New Mexico Climate Champions

New Mexico Climate Champions

 

A 5th – 8th Grade Climate Change Education and Action Project

 

New Mexico Climate Champions was developed by the nonprofit Asombro Institute for Science Education with funding from the Environmental Protection Agency’s Environmental Education Grant Program and Dr. Lynn and Carolyn Melton.

 

The project includes two, 10-hour modules designed for use with 5th – 8th grade students in classrooms or informal learning settings (e.g., after school programs, summer camps). One module covers climate change and water issues in New Mexico. The other module covers climate change and energy issues in New Mexico (see activity descriptions below). All activities are aligned to Common Core State Standards and all three dimensions of the Next Generation Science Standards.

 

 

Water Module

 

Hour 1 – Climate Data Jam

 

Students are introduced to the phenomenon under investigation in the water module by identifying trends in predicted temperature and precipitation changes in several New Mexico counties and designing creative projects to communicate the data trends to nonscientists.

 

 

 

Hour 2 – Ready, Set, Grow

 

Students play the roles of water-intensive and drought-tolerant plants to understand the effect of the phenomenon they observed in Climate Data Jam on living and nonliving parts of the system. They learn about a “mystery resource” that is increasing throughout the game.

 

 

 

 

 

Hour 3 – Insulating You, Insulating Earth

 

To explore the impact of increasing CO2 in the atmosphere, students model the greenhouse effect using their own thermal energy, thermometers, towels, and Mylar blankets. They expand upon their understanding of CO2, the “mystery resource” they saw in Ready Set Grow.

 

 

 

 

 

 

Hour 4 – Streams and Steam

 

Students play a Chutes-and-Ladders-style board game to understand the effects of climate change on the water cycle. Through the game, students connect how the human enhanced greenhouse effect alters temperatures and precipitation patterns in New Mexico.

 

 

 

 

Hour 5 – Water Conservation

 

This activity elaborates on one proposed response to climate change: water conservation. Students calculate their weekly water use, explore two models of water conservation (land contouring and rooftop rainwater harvesting), and design a solution that reduces their water consumption by 25%. Students are introduced to the problem of the water module: Due to increased temperatures, increased variability in precipitation patterns, and increasing population in New Mexico, it is anticipated that water availability for domestic, commercial, and agricultural use will decline.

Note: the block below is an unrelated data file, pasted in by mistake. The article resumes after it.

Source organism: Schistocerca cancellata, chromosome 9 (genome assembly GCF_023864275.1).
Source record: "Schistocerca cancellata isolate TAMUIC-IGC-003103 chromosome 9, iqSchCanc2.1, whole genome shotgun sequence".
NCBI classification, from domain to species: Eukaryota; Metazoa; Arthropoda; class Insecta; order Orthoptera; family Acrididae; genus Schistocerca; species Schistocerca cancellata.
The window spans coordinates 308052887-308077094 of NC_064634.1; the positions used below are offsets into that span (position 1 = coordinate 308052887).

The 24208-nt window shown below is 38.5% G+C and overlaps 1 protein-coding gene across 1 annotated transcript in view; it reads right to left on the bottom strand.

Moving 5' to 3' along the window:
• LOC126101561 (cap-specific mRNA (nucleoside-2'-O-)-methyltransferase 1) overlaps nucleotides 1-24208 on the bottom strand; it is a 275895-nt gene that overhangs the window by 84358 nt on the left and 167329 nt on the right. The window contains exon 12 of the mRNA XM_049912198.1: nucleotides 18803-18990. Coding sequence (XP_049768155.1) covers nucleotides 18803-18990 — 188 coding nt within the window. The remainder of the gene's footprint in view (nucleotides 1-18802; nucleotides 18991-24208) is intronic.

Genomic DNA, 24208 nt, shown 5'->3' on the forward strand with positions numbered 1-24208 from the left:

Educator Guide

 

 

Handout

 

 

 

 

 

 

Hours 6 – 10 – Engineering Projects

 

Students work in groups to plan and implement an engineering project in their school and/or community to help achieve solutions related to human-caused climate change and the problem presented above.

 

Note: Project planning and implementation is the final half of both the energy module and the water module.

 

Educator Guide

 

 

 

 

 

 

Energy Module

 

Hour 1 – Insulating You, Insulating Earth

 

Students are introduced to the phenomenon of the energy module: human behavior is changing Earth’s atmosphere and affecting the climate. To model how a change in atmosphere affects climate, students conduct an experiment using their own thermal energy, thermometers, towels, and Mylar blankets. Students learn how increased CO2 in the atmosphere is creating a global warming effect.

 

 

 

 

 

 

Hour 2 – Energy Audit

 

Students connect the relationship between energy use and climate change by conducting an energy audit of common household appliances. They calculate the amount of carbon dioxide released to the atmosphere through their use of these household appliances.

 

 

 

 

 

 

Hour 3 – Energy Resources and Use

 

To demonstrate the sustainability of renewable energy as an alternative to non-renewable energy, students will use green and orange beads to track the available energy throughout time as energy consumption increases.

 

 

 

 

 

 

Hour 4 – Energy Data Jam

 

Students identify trends in New Mexico energy consumption data and develop a creative project to communicate the data to nonscientists. They will apply their understanding of energy production, energy use, and global climate change to better understand energy issues in New Mexico.

 

 

 

 

 

 

 

Hour 5 – Solar Energy

 

This activity transitions students into thinking about solutions. They are introduced to the problem of the energy module: due to human production and use of energy, Earth’s climate is changing, creating social, economic, and environmental problems. Students play the role of solar engineers as they test two factors that can affect solar panel efficiency: air temperature and angle of sunlight.

 

Educator Guide

 

 

Handout Answer Key

 

 

 

 

 

 

Hours 6 – 10 – Engineering Projects

 

Students work in groups to plan and implement an engineering project in their school and/or community to help achieve solutions related to human-caused climate change and the problem presented above.

 

Note: Project planning and implementation is the final half of both the energy module and the water module.

 

Educator Guide

 

 

 

 

 

Resources and Standards

 

Resource List